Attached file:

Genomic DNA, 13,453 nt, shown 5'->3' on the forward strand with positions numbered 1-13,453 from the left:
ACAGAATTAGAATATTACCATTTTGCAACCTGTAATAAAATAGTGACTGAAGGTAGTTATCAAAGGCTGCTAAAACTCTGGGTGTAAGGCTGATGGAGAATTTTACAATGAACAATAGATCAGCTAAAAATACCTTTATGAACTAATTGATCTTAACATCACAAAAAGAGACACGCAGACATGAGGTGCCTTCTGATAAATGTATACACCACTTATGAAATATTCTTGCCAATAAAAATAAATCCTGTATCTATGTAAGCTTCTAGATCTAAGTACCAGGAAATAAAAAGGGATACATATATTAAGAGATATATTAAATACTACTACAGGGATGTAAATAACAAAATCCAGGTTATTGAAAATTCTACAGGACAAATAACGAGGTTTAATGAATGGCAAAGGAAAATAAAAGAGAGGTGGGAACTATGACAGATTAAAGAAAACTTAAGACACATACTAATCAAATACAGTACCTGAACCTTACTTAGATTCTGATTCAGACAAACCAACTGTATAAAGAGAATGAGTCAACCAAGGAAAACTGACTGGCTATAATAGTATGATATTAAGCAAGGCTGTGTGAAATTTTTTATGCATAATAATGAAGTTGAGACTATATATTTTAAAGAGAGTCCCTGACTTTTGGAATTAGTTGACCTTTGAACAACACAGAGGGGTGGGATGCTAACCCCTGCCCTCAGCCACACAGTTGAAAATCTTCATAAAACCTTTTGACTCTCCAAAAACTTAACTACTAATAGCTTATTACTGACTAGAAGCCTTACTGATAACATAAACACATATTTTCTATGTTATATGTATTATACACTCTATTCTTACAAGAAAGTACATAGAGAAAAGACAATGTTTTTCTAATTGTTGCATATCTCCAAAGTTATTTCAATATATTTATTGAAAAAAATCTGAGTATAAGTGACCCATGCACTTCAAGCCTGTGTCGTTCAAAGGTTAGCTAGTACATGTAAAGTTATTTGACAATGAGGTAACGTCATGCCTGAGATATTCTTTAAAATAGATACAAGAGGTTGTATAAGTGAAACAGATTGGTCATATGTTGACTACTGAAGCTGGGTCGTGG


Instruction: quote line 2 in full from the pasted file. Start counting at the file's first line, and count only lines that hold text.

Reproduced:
ACAGAATTAGAATATTACCATTTTGCAACCTGTAATAAAATAGTGACTGAAGGTAGTTATCAAAGGCTGCTAAAACTCTGGGTGTAAGGCTGATGGAGAATTTTACAATGAACAATAGATCAGCTAAAAATACCTTTATGAACTAATTGATCTTAACATCACAAAAAGAGACACGCAGACATGAGGTGCCTTCTGATAAATGTATACACCACTTATGAAATATTCTTGCCAATAAAAATAAATCCTGTATCTATGTAAGCTTCTAGATCTAAGTACCAGGAAATAAAAAGGGATACATATATTAAGAGATATATTAAATACTACTACAGGGATGTAAATAACAAAATCCAGGTTATTGAAAATTCTACAGGACAAATAACGAGGTTTAATGAATGGCAAAGGAAAATAAAAGAGAGGTGGGAACTATGACAGATTAAAGAAAACTTAAGACACATACTAATCAAATACAGTACCTGAACCTTACTTAGATTCTGATTCAGACAAACCAACTGTATAAAGAGAATGAGTCAACCAAGGAAAACTGACTGGCTATAATAGTATGATATTAAGCAAGGCTGTGTGAAATTTTTTATGCATAATAATGAAGTTGAGACTATATATTTTAAAGAGAGTCCCTGACTTTTGGAATTAGTTGACCTTTGAACAACACAGAGGGGTGGGATGCTAACCCCTGCCCTCAGCCACACAGTTGAAAATCTTCATAAAACCTTTTGACTCTCCAAAAACTTAACTACTAATAGCTTATTACTGACTAGAAGCCTTACTGATAACATAAACACATATTTTCTATGTTATATGTATTATACACTCTATTCTTACAAGAAAGTACATAGAGAAAAGACAATGTTTTTCTAATTGTTGCATATCTCCAAAGTTATTTCAATATATTTATTGAAAAAAATCTGAGTATAAGTGACCCATGCACTTCAAGCCTGTGTCGTTCAAAGGTTAGCTAGTACATGTAAAGTTATTTGACAATGAGGTAACGTCATGCCTGAGATATTCTTTAAAATAGATACAAGAGGTTGTATAAGTGAAACAGATTGGTCATATGTTGACTACTGAAGCTGGGTCGTGG